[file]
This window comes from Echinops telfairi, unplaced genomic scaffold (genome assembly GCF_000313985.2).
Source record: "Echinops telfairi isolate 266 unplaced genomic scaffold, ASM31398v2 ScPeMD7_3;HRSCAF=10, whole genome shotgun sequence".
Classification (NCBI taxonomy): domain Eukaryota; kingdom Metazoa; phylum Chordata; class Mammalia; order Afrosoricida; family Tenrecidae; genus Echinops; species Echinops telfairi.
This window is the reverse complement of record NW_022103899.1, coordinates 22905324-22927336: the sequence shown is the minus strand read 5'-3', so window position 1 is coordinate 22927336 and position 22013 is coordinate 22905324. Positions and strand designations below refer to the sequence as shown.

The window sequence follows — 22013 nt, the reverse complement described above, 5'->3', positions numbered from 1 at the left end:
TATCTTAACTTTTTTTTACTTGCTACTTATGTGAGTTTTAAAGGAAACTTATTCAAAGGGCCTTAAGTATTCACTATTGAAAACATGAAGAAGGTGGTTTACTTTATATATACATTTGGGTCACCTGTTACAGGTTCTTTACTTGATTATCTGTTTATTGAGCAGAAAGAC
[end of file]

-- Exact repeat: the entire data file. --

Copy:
This window comes from Echinops telfairi, unplaced genomic scaffold (genome assembly GCF_000313985.2).
Source record: "Echinops telfairi isolate 266 unplaced genomic scaffold, ASM31398v2 ScPeMD7_3;HRSCAF=10, whole genome shotgun sequence".
Classification (NCBI taxonomy): domain Eukaryota; kingdom Metazoa; phylum Chordata; class Mammalia; order Afrosoricida; family Tenrecidae; genus Echinops; species Echinops telfairi.
This window is the reverse complement of record NW_022103899.1, coordinates 22905324-22927336: the sequence shown is the minus strand read 5'-3', so window position 1 is coordinate 22927336 and position 22013 is coordinate 22905324. Positions and strand designations below refer to the sequence as shown.

The window sequence follows — 22013 nt, the reverse complement described above, 5'->3', positions numbered from 1 at the left end:
TATCTTAACTTTTTTTTACTTGCTACTTATGTGAGTTTTAAAGGAAACTTATTCAAAGGGCCTTAAGTATTCACTATTGAAAACATGAAGAAGGTGGTTTACTTTATATATACATTTGGGTCACCTGTTACAGGTTCTTTACTTGATTATCTGTTTATTGAGCAGAAAGAC